Micah 6: 6 – 8
We are aware that God’s judgment will inevitably fall on all mankind, but He will first begin this process appropriately with His people (1 Pet 4:17). After repeated appeals for repentance and obedience failed to reform Israel and Judah during the reigns of Jotham, Ahaz, and Hezekiah, Micah addressed them portraying God as their Judge for offences against Him: viz., fraud, theft, greed, debauchery, oppression, hypocrisy, heresy, injustice, extortion, lying, and murder. To God’s people, sin can be subtle, but it is finally ageless and irrational! Nevertheless, the promised desolation was accompanied with a corresponding hope and consolation, as God is Love personified. And to cap it all, a glorious future prophetic perspective is disclosed (2:13; 5:2). God’s appeal for holiness from His people (1 Pet 1:15-16) encompassed a balance between justice and kindness towards all men as each person is sacred in His eyes, coupled with an inward humble walk (Micah 6:8). Job aptly illustrated for us what it meant to be righteous, both inwardly and outwardly congruent, in today’s post-modern world: “I assisted the poor in their need and the orphans who required help. I helped those without hope, and they blessed me. And I caused widows’ hearts to sing for joy. Everything I did was honest. Righteousness covered me like a robe, and I wore justice like a turban. I served as eyes for the blind and feet for the lame. I was a father to the poor and assisted strangers who needed help. I broke the jaws of godless oppressors and plucked their victims from their teeth” (Job 29:11-17). There is nothing passive in Job’s understanding of holiness. God’s law was specifically given to protect the vulnerable and the immigrant among His people, irrespective of their status and condition in life, where its administration was increasingly skewed towards the wealthy and the privileged.
In the Beatitudes (Luke 6:20-23) Jesus reiterated this same counsel to His followers, especially the affluent and complacent, and those too satisfied with themselves (Luke 6:24-36). It is obvious that there are multiple approaches in handling an intrusive incident in ‘turning the other cheek.’ However, the gist of what He meant was not to react with either vindictiveness or total passivity when personal slights came their way, but to view them through the lenses of justice and kindness that would be compatible with their Christian humility. How does one keep faith with this approach? Here is a suggestion: get in touch with one’s anger, determine one’s boundaries, oppose the mistreatment peaceably, speaking firmly the truth with love and kindness, valuing the relationship with a proviso that future abuses ought to cease, forgiving the perpetrator, and if necessary, distancing oneself physically from the abuser.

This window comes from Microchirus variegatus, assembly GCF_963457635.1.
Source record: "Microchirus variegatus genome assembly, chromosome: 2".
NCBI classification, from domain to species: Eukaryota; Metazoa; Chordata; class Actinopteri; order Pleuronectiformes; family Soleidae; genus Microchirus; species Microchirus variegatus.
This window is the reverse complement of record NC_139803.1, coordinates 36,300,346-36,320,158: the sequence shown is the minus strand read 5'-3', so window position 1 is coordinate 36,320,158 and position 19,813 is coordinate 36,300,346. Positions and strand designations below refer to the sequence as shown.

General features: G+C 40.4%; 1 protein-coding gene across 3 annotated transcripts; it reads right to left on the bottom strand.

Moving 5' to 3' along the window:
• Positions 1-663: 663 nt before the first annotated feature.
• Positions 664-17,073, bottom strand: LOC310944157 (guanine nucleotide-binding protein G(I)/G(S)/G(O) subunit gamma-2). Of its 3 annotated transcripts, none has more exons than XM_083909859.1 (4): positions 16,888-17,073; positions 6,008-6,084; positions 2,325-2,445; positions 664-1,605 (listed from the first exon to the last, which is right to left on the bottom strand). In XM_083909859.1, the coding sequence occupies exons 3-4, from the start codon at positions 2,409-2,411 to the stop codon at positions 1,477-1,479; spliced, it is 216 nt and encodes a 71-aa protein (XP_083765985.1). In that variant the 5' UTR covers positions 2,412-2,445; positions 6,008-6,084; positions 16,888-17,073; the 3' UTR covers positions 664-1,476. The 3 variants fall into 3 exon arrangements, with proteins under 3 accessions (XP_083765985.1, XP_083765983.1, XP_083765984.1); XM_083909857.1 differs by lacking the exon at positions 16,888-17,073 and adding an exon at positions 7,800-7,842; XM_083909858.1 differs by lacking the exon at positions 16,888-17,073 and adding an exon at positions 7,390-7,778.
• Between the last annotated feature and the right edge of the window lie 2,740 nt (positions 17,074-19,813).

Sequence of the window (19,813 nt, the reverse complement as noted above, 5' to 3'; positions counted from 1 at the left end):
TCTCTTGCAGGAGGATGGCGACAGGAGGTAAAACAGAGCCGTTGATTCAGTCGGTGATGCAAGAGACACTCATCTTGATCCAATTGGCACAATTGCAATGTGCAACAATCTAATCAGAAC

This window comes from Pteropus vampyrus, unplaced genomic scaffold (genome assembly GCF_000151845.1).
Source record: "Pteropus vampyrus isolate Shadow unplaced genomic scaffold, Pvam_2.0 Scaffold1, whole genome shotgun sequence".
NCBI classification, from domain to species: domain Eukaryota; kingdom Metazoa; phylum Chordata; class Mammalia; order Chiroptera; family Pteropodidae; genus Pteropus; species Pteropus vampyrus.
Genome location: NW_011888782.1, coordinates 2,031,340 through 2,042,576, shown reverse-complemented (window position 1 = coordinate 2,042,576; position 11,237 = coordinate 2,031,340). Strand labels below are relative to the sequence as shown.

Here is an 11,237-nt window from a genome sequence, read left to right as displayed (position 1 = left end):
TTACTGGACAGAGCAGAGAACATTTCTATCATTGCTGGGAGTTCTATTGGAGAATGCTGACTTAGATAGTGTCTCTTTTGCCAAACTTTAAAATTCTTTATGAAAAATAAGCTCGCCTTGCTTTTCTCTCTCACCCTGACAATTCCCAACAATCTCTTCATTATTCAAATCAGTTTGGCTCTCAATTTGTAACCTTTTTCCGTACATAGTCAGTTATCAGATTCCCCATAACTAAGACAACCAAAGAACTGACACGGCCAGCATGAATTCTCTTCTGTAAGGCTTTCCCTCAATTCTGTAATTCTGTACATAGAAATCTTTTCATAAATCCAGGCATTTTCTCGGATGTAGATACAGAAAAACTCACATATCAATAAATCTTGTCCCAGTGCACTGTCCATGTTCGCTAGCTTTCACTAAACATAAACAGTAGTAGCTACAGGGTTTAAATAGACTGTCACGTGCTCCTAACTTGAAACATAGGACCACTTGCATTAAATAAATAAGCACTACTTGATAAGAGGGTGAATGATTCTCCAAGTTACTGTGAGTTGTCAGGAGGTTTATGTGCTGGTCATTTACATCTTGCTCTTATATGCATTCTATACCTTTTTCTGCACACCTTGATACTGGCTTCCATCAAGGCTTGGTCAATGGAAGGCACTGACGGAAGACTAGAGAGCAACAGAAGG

Jesus emphasized that to love their enemies, to be kind to ungrateful and evil men, and to be merciful to them is to be like their Father (Luke 6:35-36). Our Lord demonstrated this throughout his arrest and trial by affirmatively opposing falsehood, and when He was insulted and physically abused, vengefulness was not His reaction. Christian humility is the transforming realization that at one point we were God’s enemies, as oppositionists and opportunists to His will, but by His amazing grace we find ourselves on the opposite side of the fence from our adversaries. And as we exemplify what this grace means to us, we model its availability to all around us. Invariably, as Christ-like humility is not a natural human trait, its development would be dependent on the depth of our relational walk with our Lord; where the Holy Spirit is given free rein to mould us into His image – no doubt a painful process, but the fruit of the Spirit comes from our ‘being’ in Christ. Is there another way?